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Melissa 04-19-2016 07:17 AM

Wooden panel yurt in South Australia
My husband and I are in the process of looking for land to build a yurt. We will probably buy a kit (6.1 or 8.4 metres, plus annexes) from Goulburn Yurtworks in New South Wales. Are there any tips for land size, interior design (such as how many outlets to put in one room/annex), floor coverings (cork?), and other things we may not have thought about? We will have access to mains electricity, but we will have solar as well, and will most likely be reliant on water tanks. We will also have septic vs sewer as we will be in the country. There will be two adults and two small dogs living in the yurt, and occasional guests. If all goes well, we plan to expand with satellite yurts and possibly have a B&B. Any advice anyone can offer would be greatly appreciated! Thank you!

Jafo 04-19-2016 07:38 AM

Re: Wooden panel yurt in South Australia
What kind of solar are you looking at? Grid tie or off grid?

Melissa 04-19-2016 07:53 AM

Re: Wooden panel yurt in South Australia
Off grid, but it depends on the cost. I'd have to check with my solar consultant aka my brother in law : )

Jafo 04-19-2016 08:02 AM

Re: Wooden panel yurt in South Australia
Not sure how it works in the UK, but over here in the states, if you have access to the grid (electric mains) then what many people do is a grid tie system which basically works like this:

Your solar panels send power directly to the grid. This turns your usage meter in reverse. When you have no sun, like on cloudy days or at night, you use grid power as normal. The idea is to have your utility bill to be close to zero every month. This of course depends on how much sun your spot gets.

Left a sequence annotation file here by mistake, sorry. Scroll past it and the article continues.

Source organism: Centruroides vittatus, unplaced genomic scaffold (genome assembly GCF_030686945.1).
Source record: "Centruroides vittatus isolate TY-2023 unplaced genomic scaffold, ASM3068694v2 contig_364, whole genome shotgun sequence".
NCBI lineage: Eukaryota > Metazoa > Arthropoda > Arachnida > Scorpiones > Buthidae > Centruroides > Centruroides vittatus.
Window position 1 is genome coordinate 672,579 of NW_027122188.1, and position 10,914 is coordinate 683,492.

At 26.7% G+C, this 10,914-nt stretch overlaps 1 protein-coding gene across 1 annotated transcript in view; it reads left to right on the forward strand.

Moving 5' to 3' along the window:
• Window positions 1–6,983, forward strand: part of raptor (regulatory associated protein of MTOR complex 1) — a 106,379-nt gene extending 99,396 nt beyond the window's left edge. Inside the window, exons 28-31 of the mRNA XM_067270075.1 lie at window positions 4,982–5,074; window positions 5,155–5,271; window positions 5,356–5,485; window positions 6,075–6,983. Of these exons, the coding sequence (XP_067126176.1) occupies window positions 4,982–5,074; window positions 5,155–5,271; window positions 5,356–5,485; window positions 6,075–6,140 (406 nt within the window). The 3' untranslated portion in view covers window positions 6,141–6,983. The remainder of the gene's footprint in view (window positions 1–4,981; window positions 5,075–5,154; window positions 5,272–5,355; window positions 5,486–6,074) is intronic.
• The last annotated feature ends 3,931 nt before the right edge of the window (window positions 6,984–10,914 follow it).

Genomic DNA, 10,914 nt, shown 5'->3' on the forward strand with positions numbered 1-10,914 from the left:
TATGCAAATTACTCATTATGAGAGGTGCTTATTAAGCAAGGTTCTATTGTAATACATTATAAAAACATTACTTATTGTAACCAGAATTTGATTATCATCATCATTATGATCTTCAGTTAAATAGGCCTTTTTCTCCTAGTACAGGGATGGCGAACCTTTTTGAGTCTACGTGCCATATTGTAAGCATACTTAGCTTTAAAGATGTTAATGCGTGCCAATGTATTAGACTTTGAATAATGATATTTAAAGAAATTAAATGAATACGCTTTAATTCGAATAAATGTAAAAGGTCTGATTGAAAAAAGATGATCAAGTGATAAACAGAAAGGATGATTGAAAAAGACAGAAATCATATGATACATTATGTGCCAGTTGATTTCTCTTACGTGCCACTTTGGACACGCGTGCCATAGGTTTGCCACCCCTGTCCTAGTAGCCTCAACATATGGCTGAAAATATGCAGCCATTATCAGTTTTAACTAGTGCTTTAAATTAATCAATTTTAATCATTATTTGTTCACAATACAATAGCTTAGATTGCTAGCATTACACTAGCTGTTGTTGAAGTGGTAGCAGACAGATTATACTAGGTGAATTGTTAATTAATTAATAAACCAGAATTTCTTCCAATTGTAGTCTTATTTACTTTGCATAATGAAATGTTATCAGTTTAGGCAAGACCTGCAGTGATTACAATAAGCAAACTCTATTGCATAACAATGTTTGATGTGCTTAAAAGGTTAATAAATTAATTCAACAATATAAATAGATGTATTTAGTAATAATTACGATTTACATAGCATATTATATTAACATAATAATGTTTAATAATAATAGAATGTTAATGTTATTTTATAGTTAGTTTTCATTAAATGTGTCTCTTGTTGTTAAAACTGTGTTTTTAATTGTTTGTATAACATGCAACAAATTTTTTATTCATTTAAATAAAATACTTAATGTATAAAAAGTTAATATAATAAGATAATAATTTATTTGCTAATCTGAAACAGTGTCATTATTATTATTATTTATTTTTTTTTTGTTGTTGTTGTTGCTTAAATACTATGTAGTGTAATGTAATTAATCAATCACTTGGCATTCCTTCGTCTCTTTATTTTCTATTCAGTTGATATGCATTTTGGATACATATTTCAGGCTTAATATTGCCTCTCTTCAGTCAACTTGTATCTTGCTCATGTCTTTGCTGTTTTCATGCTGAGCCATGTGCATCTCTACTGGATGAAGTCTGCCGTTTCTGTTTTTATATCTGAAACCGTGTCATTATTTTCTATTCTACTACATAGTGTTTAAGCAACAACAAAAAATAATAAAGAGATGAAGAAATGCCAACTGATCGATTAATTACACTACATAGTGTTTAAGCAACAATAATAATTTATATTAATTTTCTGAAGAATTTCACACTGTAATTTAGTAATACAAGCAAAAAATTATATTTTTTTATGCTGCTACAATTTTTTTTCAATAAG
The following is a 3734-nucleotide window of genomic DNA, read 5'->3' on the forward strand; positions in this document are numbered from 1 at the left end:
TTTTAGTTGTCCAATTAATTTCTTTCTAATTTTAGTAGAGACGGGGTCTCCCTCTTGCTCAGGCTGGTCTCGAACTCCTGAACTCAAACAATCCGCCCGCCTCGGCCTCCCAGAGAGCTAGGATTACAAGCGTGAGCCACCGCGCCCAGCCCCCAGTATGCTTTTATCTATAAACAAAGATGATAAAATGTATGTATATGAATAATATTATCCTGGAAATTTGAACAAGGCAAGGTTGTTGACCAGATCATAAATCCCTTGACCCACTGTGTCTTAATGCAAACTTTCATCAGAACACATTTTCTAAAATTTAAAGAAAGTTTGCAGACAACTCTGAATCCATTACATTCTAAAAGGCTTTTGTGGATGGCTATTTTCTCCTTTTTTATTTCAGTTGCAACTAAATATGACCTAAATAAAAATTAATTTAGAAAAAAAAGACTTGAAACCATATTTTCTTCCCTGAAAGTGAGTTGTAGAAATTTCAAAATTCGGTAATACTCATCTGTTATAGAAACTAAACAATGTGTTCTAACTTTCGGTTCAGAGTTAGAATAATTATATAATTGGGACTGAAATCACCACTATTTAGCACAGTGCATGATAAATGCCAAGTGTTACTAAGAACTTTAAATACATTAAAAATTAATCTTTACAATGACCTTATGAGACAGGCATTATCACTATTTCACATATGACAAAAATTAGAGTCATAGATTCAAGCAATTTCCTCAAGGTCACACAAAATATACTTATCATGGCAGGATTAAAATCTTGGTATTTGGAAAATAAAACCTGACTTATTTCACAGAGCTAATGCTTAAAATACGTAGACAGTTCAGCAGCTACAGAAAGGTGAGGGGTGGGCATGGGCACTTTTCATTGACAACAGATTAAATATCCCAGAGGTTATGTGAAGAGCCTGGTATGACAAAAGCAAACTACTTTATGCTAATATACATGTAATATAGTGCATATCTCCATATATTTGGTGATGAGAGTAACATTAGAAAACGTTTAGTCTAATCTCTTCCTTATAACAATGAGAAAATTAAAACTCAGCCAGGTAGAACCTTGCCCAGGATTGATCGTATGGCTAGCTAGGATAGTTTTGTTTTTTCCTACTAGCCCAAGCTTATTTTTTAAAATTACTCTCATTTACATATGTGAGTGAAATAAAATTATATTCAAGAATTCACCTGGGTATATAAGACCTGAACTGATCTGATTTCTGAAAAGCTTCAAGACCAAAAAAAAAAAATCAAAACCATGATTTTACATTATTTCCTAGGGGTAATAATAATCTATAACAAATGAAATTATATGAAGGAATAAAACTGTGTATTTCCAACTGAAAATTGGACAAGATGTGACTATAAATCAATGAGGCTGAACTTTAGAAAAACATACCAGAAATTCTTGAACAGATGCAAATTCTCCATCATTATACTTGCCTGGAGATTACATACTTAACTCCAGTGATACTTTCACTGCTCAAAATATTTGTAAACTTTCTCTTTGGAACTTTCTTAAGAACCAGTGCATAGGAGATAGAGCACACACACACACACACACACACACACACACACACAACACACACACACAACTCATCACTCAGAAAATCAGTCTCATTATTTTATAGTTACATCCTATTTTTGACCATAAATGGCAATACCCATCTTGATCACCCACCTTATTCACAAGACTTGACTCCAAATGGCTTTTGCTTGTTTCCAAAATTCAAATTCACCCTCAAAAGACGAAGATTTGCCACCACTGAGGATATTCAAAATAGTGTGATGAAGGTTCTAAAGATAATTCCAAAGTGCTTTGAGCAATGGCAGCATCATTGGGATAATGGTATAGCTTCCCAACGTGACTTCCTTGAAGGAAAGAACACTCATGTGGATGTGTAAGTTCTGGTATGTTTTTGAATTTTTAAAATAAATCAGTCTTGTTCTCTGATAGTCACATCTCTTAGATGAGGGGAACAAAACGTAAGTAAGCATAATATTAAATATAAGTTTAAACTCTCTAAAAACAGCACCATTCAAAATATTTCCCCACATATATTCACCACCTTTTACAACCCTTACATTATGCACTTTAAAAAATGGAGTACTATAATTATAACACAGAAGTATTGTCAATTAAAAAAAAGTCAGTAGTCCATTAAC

The advantages to this system is generally cost. With an off-grid system, you have to pay for the storage mechanism, which is generally in the form of batteries. This can be very expensive for even the smallest systems. With a grid-tie, the GRID is your battery and you only pay a small amount to tie into it initially.

The downside is, you are still relying on grid power, though I do understand there are some hybrid systems that allow you to store some on site (for emergency power) and pump the rest to the grid.

Over here, we have companies that will install the equipment free of charge, but you pay them for your power, at a much reduced rate. This is also dependent on whether or not your location is an ideal candidate. The company maintains the panels and equipment, you just pay for power. I never cared much for that option, but thought I would mention it.

You may want to consider some wind power for preheating water and also possibly pumping it, since I see you may be using holding tanks. :)

Melissa 04-19-2016 08:11 AM

Re: Wooden panel yurt in South Australia
Thanks for the info Jafo. We currently have solar tied into the mains/grid in our 'traditional' home. It has been working well so far, and we haven't had an electric bill for a few months because we get a lot of sun (we live in the driest state, South Australia). It is possible to go off grid here, but like in the US, it is very expensive. Not sure if our budget can handle it, but ideally, we would like to be off grid - even if I have to pedal a bicycle to make my own electricity : )

Bob Rowlands 04-19-2016 08:55 AM

Re: Wooden panel yurt in South Australia
pedal a bike for power. haha You gonna have very nice legs in short order. lol

Jafo 04-20-2016 06:52 AM

Re: Wooden panel yurt in South Australia

Originally Posted by Melissa (Post 6502)
It is possible to go off grid here, but like in the US, it is very expensive. Not sure if our budget can handle it, but ideally, we would like to be off grid - even if I have to pedal a bicycle to make my own electricity : )

Well, that would depend on how much power you figure you would need. What sort of appliances you plan on running, etc.?